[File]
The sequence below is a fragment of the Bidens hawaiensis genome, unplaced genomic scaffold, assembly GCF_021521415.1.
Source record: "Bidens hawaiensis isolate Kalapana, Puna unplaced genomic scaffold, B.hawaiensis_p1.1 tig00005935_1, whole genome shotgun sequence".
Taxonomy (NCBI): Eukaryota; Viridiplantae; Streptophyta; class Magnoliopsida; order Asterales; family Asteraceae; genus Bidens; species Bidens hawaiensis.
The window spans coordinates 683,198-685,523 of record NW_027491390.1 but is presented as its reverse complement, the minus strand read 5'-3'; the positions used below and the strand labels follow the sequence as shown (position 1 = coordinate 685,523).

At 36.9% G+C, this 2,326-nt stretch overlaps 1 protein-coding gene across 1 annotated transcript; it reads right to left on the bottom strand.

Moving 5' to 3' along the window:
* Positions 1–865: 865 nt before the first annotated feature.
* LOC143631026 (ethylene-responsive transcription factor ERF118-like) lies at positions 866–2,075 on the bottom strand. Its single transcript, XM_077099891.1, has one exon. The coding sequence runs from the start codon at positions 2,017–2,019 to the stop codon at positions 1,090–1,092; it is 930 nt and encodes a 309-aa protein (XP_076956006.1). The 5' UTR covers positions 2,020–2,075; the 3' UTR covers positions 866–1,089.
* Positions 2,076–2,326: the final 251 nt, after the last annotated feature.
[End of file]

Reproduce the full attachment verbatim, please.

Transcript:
The sequence below is a fragment of the Bidens hawaiensis genome, unplaced genomic scaffold, assembly GCF_021521415.1.
Source record: "Bidens hawaiensis isolate Kalapana, Puna unplaced genomic scaffold, B.hawaiensis_p1.1 tig00005935_1, whole genome shotgun sequence".
Taxonomy (NCBI): Eukaryota; Viridiplantae; Streptophyta; class Magnoliopsida; order Asterales; family Asteraceae; genus Bidens; species Bidens hawaiensis.
The window spans coordinates 683,198-685,523 of record NW_027491390.1 but is presented as its reverse complement, the minus strand read 5'-3'; the positions used below and the strand labels follow the sequence as shown (position 1 = coordinate 685,523).

At 36.9% G+C, this 2,326-nt stretch overlaps 1 protein-coding gene across 1 annotated transcript; it reads right to left on the bottom strand.

Moving 5' to 3' along the window:
* Positions 1–865: 865 nt before the first annotated feature.
* LOC143631026 (ethylene-responsive transcription factor ERF118-like) lies at positions 866–2,075 on the bottom strand. Its single transcript, XM_077099891.1, has one exon. The coding sequence runs from the start codon at positions 2,017–2,019 to the stop codon at positions 1,090–1,092; it is 930 nt and encodes a 309-aa protein (XP_076956006.1). The 5' UTR covers positions 2,020–2,075; the 3' UTR covers positions 866–1,089.
* Positions 2,076–2,326: the final 251 nt, after the last annotated feature.